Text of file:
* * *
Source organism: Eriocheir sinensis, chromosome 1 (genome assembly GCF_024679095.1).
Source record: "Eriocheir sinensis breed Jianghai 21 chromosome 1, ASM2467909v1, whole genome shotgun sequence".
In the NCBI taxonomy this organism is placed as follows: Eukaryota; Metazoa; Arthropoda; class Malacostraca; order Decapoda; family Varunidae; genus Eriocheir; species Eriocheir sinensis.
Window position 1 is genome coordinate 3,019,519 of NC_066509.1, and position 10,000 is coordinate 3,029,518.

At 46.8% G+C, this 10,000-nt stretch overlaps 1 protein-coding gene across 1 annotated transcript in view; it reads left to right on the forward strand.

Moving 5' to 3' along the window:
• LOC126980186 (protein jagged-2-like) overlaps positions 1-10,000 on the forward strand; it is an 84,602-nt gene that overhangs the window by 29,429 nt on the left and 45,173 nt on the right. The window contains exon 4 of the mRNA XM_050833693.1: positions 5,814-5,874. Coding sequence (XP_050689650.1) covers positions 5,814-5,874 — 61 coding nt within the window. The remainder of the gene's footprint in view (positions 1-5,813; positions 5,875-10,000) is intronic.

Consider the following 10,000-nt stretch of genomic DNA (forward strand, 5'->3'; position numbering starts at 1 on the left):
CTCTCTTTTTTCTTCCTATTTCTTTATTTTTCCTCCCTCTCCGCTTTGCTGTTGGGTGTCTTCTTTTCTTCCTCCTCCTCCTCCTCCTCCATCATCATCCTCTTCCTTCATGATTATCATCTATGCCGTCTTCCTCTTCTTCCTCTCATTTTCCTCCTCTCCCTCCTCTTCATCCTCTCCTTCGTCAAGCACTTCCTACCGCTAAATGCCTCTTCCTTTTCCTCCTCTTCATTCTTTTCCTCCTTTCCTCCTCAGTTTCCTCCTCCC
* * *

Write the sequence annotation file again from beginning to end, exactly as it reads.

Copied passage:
Source organism: Eriocheir sinensis, chromosome 1 (genome assembly GCF_024679095.1).
Source record: "Eriocheir sinensis breed Jianghai 21 chromosome 1, ASM2467909v1, whole genome shotgun sequence".
In the NCBI taxonomy this organism is placed as follows: Eukaryota; Metazoa; Arthropoda; class Malacostraca; order Decapoda; family Varunidae; genus Eriocheir; species Eriocheir sinensis.
Window position 1 is genome coordinate 3,019,519 of NC_066509.1, and position 10,000 is coordinate 3,029,518.

At 46.8% G+C, this 10,000-nt stretch overlaps 1 protein-coding gene across 1 annotated transcript in view; it reads left to right on the forward strand.

Moving 5' to 3' along the window:
• LOC126980186 (protein jagged-2-like) overlaps positions 1-10,000 on the forward strand; it is an 84,602-nt gene that overhangs the window by 29,429 nt on the left and 45,173 nt on the right. The window contains exon 4 of the mRNA XM_050833693.1: positions 5,814-5,874. Coding sequence (XP_050689650.1) covers positions 5,814-5,874 — 61 coding nt within the window. The remainder of the gene's footprint in view (positions 1-5,813; positions 5,875-10,000) is intronic.

Consider the following 10,000-nt stretch of genomic DNA (forward strand, 5'->3'; position numbering starts at 1 on the left):
CTCTCTTTTTTCTTCCTATTTCTTTATTTTTCCTCCCTCTCCGCTTTGCTGTTGGGTGTCTTCTTTTCTTCCTCCTCCTCCTCCTCCTCCATCATCATCCTCTTCCTTCATGATTATCATCTATGCCGTCTTCCTCTTCTTCCTCTCATTTTCCTCCTCTCCCTCCTCTTCATCCTCTCCTTCGTCAAGCACTTCCTACCGCTAAATGCCTCTTCCTTTTCCTCCTCTTCATTCTTTTCCTCCTTTCCTCCTCAGTTTCCTCCTCCC